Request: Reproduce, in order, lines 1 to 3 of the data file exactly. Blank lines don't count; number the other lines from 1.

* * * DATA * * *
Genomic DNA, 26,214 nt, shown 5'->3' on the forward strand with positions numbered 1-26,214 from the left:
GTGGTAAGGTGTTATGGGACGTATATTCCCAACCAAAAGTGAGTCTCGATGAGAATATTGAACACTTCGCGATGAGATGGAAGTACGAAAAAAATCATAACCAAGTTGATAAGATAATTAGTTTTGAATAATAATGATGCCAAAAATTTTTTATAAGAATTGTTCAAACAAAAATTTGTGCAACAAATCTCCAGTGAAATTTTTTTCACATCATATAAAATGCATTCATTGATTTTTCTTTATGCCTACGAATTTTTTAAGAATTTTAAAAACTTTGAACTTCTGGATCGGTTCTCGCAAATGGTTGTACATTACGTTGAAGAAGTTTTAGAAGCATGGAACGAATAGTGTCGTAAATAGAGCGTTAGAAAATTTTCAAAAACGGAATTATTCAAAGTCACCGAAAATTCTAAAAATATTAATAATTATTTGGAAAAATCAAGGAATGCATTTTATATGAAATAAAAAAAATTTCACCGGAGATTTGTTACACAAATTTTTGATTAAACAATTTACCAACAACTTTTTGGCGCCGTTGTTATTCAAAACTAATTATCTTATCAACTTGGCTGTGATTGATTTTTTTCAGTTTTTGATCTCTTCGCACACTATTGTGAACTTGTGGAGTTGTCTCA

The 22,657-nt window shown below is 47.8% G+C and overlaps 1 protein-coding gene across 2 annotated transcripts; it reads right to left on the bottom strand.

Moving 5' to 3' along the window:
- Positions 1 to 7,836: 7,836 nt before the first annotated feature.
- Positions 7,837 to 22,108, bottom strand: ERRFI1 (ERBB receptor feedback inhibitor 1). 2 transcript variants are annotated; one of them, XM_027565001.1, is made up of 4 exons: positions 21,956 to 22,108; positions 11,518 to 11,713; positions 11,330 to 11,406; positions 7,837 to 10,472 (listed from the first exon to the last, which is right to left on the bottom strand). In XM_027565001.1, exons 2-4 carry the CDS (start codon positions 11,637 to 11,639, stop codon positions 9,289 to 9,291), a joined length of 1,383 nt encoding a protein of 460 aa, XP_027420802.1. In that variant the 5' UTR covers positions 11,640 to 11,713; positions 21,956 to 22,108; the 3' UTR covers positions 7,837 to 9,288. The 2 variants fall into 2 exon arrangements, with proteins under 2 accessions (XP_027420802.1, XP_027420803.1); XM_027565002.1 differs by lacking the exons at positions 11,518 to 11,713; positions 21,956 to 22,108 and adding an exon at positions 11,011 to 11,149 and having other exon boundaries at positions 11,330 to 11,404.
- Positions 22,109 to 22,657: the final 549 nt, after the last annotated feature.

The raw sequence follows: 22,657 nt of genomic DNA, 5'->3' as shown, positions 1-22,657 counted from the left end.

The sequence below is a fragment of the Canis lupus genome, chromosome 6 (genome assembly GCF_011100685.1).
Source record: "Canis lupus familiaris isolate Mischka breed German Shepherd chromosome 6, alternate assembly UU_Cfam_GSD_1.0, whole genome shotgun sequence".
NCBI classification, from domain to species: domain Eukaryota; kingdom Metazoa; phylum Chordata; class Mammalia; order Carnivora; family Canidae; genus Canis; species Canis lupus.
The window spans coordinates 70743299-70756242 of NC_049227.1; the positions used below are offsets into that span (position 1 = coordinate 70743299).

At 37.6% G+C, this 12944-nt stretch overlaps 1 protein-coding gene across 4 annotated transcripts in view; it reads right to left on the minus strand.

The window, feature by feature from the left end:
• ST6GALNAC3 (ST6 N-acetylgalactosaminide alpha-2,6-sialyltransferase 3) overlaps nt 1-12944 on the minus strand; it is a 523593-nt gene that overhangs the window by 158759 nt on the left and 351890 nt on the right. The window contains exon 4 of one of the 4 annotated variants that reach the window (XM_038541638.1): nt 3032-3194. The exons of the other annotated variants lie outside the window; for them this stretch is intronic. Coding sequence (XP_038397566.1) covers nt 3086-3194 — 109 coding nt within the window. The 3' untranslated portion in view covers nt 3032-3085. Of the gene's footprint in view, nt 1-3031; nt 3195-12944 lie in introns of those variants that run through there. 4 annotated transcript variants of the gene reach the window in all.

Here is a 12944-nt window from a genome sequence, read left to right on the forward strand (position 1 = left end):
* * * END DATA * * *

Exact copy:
Genomic DNA, 26,214 nt, shown 5'->3' on the forward strand with positions numbered 1-26,214 from the left:
GTGGTAAGGTGTTATGGGACGTATATTCCCAACCAAAAGTGAGTCTCGATGAGAATATTGAACACTTCGCGATGAGATGGAAGTACGAAAAAAATCATAACCAAGTTGATAAGATAATTAGTTTTGAATAATAATGATGCCAAAAATTTTTTATAAGAATTGTTCAAACAAAAATTTGTGCAACAAATCTCCAGTGAAATTTTTTTCACATCATATAAAATGCATTCATTGATTTTTCTTTATGCCTACGAATTTTTTAAGAATTTTAAAAACTTTGAACTTCTGGATCGGTTCTCGCAAATGGTTGTACATTACGTTGAAGAAGTTTTAGAAGCATGGAACGAATAGTGTCGTAAATAGAGCGTTAGAAAATTTTCAAAAACGGAATTATTCAAAGTCACCGAAAATTCTAAAAATATTAATAATTATTTGGAAAAATCAAGGAATGCATTTTATATGAAATAAAAAAAATTTCACCGGAGATTTGTTACACAAATTTTTGATTAAACAATTTACCAACAACTTTTTGGCGCCGTTGTTATTCAAAACTAATTATCTTATCAACTTGGCTGTGATTGATTTTTTTCAGTTTTTGATCTCTTCGCACACTATTGTGAACTTGTGGAGTTGTCTCA

The 22,657-nt window shown below is 47.8% G+C and overlaps 1 protein-coding gene across 2 annotated transcripts; it reads right to left on the bottom strand.